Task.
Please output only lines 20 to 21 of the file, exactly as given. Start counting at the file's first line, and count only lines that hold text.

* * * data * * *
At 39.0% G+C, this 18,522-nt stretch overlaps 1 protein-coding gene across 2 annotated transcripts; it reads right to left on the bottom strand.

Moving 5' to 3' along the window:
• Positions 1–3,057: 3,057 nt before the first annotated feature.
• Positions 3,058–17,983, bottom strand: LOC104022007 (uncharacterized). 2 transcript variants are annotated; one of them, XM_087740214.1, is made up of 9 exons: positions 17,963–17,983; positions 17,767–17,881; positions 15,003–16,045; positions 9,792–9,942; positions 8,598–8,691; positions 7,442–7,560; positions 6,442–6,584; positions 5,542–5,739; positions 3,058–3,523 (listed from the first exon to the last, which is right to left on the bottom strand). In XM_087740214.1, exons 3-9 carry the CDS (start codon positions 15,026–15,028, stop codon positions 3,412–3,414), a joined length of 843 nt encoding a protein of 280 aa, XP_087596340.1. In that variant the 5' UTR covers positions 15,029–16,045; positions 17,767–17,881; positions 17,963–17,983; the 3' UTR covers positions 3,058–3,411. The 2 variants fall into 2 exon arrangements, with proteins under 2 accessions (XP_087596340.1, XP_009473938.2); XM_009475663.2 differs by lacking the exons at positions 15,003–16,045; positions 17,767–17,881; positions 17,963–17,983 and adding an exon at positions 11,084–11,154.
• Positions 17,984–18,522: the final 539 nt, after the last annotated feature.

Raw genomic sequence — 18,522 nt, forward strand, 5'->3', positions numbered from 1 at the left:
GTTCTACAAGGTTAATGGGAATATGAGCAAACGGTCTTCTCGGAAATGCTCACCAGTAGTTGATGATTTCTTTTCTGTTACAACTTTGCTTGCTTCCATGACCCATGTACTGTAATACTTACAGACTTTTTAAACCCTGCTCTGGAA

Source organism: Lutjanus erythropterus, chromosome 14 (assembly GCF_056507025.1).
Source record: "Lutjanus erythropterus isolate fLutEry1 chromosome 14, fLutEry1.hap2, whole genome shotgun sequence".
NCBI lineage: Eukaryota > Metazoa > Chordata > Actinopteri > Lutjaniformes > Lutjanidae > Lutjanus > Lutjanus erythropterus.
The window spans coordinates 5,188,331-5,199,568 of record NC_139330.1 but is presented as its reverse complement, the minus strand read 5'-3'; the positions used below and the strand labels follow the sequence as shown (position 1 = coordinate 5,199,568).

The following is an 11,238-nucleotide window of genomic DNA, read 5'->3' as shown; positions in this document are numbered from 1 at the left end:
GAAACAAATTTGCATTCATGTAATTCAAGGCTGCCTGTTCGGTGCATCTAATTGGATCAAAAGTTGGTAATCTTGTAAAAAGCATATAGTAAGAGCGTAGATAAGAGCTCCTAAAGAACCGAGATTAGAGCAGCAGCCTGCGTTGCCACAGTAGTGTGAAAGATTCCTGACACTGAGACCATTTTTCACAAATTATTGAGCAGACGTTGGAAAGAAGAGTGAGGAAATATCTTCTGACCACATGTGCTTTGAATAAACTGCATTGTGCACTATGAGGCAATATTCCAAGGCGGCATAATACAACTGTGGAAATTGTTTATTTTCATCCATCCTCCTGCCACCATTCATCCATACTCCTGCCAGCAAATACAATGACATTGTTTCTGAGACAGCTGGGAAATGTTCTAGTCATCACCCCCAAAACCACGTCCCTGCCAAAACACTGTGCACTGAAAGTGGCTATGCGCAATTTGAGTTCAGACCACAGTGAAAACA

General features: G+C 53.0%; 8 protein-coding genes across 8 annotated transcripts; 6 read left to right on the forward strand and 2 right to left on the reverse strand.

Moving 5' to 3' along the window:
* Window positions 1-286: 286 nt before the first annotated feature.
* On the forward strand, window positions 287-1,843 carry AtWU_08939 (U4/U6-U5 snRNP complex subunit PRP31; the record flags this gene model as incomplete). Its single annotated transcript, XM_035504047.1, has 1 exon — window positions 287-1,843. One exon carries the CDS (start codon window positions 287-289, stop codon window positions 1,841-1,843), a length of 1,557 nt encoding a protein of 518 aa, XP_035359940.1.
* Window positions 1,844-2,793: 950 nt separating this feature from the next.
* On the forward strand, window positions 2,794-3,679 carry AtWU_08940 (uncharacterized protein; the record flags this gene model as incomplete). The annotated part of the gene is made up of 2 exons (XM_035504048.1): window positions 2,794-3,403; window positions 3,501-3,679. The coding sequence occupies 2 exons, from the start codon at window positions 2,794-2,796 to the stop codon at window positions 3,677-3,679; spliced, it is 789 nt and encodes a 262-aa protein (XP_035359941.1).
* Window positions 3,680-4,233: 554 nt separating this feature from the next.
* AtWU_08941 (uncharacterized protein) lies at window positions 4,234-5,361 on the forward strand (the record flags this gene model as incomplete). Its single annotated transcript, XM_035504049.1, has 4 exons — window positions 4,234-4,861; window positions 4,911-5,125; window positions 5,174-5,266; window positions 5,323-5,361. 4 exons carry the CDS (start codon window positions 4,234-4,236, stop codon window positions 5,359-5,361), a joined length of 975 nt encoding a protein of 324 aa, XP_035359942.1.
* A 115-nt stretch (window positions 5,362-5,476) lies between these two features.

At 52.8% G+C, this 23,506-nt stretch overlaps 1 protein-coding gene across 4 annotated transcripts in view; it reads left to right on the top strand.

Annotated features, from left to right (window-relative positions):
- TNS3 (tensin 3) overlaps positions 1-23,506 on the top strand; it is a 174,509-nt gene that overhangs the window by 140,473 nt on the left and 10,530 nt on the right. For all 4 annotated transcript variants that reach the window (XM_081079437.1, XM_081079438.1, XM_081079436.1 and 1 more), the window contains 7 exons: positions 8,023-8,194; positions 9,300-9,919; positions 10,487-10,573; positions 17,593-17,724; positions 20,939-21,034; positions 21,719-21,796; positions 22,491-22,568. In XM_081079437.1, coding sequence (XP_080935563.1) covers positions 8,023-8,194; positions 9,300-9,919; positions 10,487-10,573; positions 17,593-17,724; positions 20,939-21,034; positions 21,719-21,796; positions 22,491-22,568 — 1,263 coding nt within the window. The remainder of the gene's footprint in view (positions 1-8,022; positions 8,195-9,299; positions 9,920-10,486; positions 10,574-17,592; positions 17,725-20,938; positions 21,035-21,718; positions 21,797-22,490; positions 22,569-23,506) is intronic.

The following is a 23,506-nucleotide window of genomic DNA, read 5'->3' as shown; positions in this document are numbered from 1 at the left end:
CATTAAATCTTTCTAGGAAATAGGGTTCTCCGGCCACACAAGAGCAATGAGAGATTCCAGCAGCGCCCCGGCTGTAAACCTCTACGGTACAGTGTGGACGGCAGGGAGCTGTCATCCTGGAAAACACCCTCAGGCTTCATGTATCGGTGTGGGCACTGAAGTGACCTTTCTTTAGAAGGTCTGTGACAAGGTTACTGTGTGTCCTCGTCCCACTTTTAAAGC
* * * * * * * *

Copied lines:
* Window positions 3,680-4,233: 554 nt separating this feature from the next.
* AtWU_08941 (uncharacterized protein) lies at window positions 4,234-5,361 on the forward strand (the record flags this gene model as incomplete). Its single annotated transcript, XM_035504049.1, has 4 exons — window positions 4,234-4,861; window positions 4,911-5,125; window positions 5,174-5,266; window positions 5,323-5,361. 4 exons carry the CDS (start codon window positions 4,234-4,236, stop codon window positions 5,359-5,361), a joined length of 975 nt encoding a protein of 324 aa, XP_035359942.1.